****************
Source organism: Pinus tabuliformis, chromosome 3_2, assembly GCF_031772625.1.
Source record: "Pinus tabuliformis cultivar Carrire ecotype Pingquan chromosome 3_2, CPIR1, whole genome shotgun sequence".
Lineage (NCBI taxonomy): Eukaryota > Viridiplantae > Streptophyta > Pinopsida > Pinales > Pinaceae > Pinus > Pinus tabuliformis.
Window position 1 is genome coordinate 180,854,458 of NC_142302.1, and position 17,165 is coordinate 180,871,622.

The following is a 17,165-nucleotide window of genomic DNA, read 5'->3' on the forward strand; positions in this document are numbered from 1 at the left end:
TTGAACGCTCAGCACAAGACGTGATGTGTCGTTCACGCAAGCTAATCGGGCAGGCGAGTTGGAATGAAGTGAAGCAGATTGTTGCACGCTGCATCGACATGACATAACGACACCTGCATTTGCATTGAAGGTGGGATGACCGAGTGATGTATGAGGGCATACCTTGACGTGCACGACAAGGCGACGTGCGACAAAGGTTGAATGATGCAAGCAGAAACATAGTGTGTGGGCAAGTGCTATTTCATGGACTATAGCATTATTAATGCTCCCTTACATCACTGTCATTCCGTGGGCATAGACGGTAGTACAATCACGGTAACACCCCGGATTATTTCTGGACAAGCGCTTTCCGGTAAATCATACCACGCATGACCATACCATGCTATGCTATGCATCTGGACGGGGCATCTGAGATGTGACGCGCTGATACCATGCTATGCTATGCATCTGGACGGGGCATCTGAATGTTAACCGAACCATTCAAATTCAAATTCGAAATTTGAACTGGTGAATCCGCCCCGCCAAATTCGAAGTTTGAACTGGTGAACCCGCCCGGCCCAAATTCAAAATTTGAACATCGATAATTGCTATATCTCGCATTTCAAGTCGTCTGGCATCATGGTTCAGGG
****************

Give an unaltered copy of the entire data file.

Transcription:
Source organism: Pinus tabuliformis, chromosome 3_2, assembly GCF_031772625.1.
Source record: "Pinus tabuliformis cultivar Carrire ecotype Pingquan chromosome 3_2, CPIR1, whole genome shotgun sequence".
Lineage (NCBI taxonomy): Eukaryota > Viridiplantae > Streptophyta > Pinopsida > Pinales > Pinaceae > Pinus > Pinus tabuliformis.
Window position 1 is genome coordinate 180,854,458 of NC_142302.1, and position 17,165 is coordinate 180,871,622.

The following is a 17,165-nucleotide window of genomic DNA, read 5'->3' on the forward strand; positions in this document are numbered from 1 at the left end:
TTGAACGCTCAGCACAAGACGTGATGTGTCGTTCACGCAAGCTAATCGGGCAGGCGAGTTGGAATGAAGTGAAGCAGATTGTTGCACGCTGCATCGACATGACATAACGACACCTGCATTTGCATTGAAGGTGGGATGACCGAGTGATGTATGAGGGCATACCTTGACGTGCACGACAAGGCGACGTGCGACAAAGGTTGAATGATGCAAGCAGAAACATAGTGTGTGGGCAAGTGCTATTTCATGGACTATAGCATTATTAATGCTCCCTTACATCACTGTCATTCCGTGGGCATAGACGGTAGTACAATCACGGTAACACCCCGGATTATTTCTGGACAAGCGCTTTCCGGTAAATCATACCACGCATGACCATACCATGCTATGCTATGCATCTGGACGGGGCATCTGAGATGTGACGCGCTGATACCATGCTATGCTATGCATCTGGACGGGGCATCTGAATGTTAACCGAACCATTCAAATTCAAATTCGAAATTTGAACTGGTGAATCCGCCCCGCCAAATTCGAAGTTTGAACTGGTGAACCCGCCCGGCCCAAATTCAAAATTTGAACATCGATAATTGCTATATCTCGCATTTCAAGTCGTCTGGCATCATGGTTCAGGG